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U.S. business schools top the rankings, but European programs provide more bang for the buck

MBA

The latest MBA rankings are out, and they tell two very different stories. U.S. business schools hold eight of the top 10 spots in The Economist’s 2013 ranking of full-time MBA programs, but European and Asian schools appear to provide a much greater return on the investment.

For the second year in a row, Chicago University’s Booth School of Business took home the top spot, followed by Dartmouth’s Tuck School of Business, University of California’s Haas School of Business and University of Virginia’s Darden School of Business. Somewhat surprisingly, Harvard slipped to the sixth spot, right behind Spain’s IESE. HEC Paris was the only other non-U.S. institution to crack the top 10. The top ranking U.K. program belongs to London Business School, which finished twelfth.

The methodology behind the study is rather complex, with factors like networking potential, quality of faculty, student diversity and qualitative assessments playing a role. Click here for the full breakdown.

What’s more interesting, frankly, is the raw data provided by the schools. Looking at the top eight U.S. programs, the average salary for new graduates sits at just over $116,000, a 58% increase over students’ pre-MBA salaries. The average tuition for students attending those programs was just north of $112,000.

Compare those numbers to the averages for the top eight ranked European and Asian schools and they don’t look near as impressive. The average starting salary for graduates of those programs, including London Business School, Bath and Hong Kong University, was $120,000, just higher than the average for top U.S. graduates. However, European and Asian business school grads saw, on average, a 103% increase from their pre-MBA salary. What’s more, the mean tuition was just $76,000, roughly $40,000 less than what U.S. students paid. (Researchers converted the salaries to average 2012 exchange rates for the comparisons).

Moreover, non-U.S. students were able to achieve higher starting salaries despite generally poorer board scores. The average GMAT score for students attending one of the top eight European or Asian programs was well below 700. Each U.S. school in the top eight boasted an average GMAT score above 700.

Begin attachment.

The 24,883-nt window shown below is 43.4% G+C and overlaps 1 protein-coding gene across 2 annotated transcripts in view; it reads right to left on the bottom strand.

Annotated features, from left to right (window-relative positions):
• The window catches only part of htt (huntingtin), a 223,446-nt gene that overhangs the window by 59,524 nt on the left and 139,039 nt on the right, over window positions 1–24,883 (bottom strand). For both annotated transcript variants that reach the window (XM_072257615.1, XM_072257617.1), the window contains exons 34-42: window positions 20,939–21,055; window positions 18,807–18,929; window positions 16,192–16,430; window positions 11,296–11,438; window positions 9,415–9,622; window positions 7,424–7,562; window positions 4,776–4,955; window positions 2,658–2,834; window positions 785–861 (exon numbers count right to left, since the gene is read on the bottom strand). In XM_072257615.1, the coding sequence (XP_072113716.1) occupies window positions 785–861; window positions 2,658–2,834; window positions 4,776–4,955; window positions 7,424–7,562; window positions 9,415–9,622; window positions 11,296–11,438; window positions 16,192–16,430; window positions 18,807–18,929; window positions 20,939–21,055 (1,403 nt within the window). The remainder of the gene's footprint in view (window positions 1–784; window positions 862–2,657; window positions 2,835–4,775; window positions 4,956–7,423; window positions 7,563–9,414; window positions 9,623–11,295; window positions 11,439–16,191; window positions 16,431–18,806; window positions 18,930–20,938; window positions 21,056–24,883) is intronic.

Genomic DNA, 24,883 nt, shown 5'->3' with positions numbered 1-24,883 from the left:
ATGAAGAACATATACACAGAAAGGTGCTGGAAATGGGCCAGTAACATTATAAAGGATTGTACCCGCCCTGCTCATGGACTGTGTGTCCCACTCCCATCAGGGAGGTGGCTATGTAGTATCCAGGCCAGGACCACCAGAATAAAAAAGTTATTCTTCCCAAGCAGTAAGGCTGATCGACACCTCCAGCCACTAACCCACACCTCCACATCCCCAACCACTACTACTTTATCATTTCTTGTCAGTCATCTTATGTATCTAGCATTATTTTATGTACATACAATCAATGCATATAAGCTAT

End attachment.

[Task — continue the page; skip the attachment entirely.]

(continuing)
Comments (5)

Comments
  1. Which ranking is this? FT? WSJ?

  2. The increase in salary is a fallacy. Most people wish to change industry, otherwise, why bother do an MBA? So, lest’s say you were working in hotel business and then you can make it into finance: your salary will double (at least) simply because you’ve changed industry, not because of the MBA per se. People should keep in mind that this schools are businesses too, and these numbers are used as a marketing tool.

  3. Q: What ranking is this? FT? WSJ?
    A: It clearly states in the article, and on the ranking table itself, that this is the Economists’ rankings. I can tell you are not a candidate for any of the schools listed….

  4. Just FYI, the GMAT scores are naturally lower outside of the US because of the higher proportion of non-native speakers, de facto penalized in the verbal part of the test. Would make more sense to look at quantitative only. Not sure the divide between US and ROW would be that clear. European top MBAs (IESE and LBS) are far, far more international than even the most international US schools.

  5. The Economist’s ranking methodology has been discussed at length before and elsewhere and I am not going to get into that here.

    I’d say in Canada the top 3 MBA programs are widely regarded to be those at the U of Toronto, Western U and Queens U. The one at York U, the only one from Canada to make the Economist’s Top 25, is generally seen as second-tier.

    Likewise, in the US, I’d take Harvard, Wharton or Stanford any day over higher-ranked Dartmouth, Haas or Darden.

    Bay_Street_Guy Reply
     

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